Crime and Justice: A Review of Research, Vol. 45
87 Pages Posted: 18 Oct 2016
Date Written: July 9, 2016
American sentencing laws are rigid, harsh, and often unjust. Mass incarceration is a tragedy and a national embarrassment. Laws enacted in the 1980s and 1990s that mandated lengthy prison terms are the primary causes. The challenges are to undo mass incarceration, repeal or fundamentally overhaul the laws that caused it, and rebuild American sentencing systems. American legislators have not yet seriously addressed the subject. Hundreds of minor changes have recently been enacted, but they nibble at the edges — creating narrow exceptions to harsh laws for first offenders, narrowing criteria for probation and parole revocation, and establishing new treatment and “reentry” programs. These changes are important to individuals they affect, but will not reverse mass incarceration or prevent individual injustices. Meaningful change will occur only when the mandatory minimum, three-strikes, life without parole, truth in sentencing, and comparable laws that required prison terms of historically unprecedented severity are repealed and new laws authorizing the release of large numbers of current prisoners are enacted and implemented. Whether these things happen will determine whether mass incarceration and wholesale injustices are much different in 2025 than they were in 2017.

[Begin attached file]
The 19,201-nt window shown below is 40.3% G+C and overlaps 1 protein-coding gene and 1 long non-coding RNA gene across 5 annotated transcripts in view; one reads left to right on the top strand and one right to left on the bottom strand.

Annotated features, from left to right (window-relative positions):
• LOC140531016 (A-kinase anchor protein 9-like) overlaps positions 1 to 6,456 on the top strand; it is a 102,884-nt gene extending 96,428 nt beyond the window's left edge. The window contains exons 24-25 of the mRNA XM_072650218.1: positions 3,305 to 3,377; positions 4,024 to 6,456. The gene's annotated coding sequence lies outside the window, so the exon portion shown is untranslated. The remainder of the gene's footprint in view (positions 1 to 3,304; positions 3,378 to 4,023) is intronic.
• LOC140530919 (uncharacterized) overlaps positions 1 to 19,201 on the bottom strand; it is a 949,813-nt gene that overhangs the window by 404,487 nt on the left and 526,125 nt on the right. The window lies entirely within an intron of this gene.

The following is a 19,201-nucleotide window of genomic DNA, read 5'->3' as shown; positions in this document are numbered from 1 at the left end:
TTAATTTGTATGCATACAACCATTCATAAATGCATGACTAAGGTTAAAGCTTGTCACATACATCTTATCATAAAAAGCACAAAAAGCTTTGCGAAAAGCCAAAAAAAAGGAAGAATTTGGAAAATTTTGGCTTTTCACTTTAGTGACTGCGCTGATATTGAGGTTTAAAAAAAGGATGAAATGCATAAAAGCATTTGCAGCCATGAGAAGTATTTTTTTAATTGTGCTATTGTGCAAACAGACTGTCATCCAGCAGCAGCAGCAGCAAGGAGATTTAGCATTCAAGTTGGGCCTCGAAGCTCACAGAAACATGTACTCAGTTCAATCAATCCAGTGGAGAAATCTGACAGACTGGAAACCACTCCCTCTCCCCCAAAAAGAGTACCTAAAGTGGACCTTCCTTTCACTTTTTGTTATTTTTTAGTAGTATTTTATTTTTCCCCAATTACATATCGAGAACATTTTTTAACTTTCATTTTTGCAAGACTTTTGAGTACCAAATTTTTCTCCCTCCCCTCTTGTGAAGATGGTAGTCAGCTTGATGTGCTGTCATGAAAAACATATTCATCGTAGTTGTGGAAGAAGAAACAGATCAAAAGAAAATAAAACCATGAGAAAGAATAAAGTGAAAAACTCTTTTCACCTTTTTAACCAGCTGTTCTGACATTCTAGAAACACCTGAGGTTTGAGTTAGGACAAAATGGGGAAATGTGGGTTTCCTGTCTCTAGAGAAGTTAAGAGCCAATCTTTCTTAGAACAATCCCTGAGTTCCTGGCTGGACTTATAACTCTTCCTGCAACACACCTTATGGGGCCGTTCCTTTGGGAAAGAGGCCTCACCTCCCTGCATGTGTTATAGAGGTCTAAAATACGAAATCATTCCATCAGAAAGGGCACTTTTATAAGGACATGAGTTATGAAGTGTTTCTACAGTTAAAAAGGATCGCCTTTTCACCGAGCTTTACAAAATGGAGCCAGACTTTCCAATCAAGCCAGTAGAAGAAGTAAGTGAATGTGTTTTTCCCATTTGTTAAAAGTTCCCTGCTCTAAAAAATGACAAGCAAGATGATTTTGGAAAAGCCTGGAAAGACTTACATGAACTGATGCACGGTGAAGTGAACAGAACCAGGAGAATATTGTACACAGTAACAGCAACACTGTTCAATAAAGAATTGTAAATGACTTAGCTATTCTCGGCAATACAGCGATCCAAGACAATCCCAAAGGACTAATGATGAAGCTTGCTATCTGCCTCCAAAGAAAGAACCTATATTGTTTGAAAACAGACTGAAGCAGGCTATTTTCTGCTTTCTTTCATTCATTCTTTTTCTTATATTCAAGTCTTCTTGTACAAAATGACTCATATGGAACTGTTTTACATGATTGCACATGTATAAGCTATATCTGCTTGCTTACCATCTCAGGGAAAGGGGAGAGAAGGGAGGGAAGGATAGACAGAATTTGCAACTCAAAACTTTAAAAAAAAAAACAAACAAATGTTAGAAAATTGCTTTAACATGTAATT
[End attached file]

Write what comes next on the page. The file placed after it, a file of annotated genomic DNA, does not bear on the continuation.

Keywords: mass incarceration, sentencing reform, sentencing guidelines, sentencing guidelines, emergency release
Suggested Citation: Suggested Citation
Tonry, Michael, Making American Sentencing Just, Humane, and Effective (July 9, 2016). Crime and Justice: A Review of Research, Vol. 45 ; Minnesota Legal Studies Research Paper 16-32. Available at SSRN: https://ssrn.com/abstract=2853579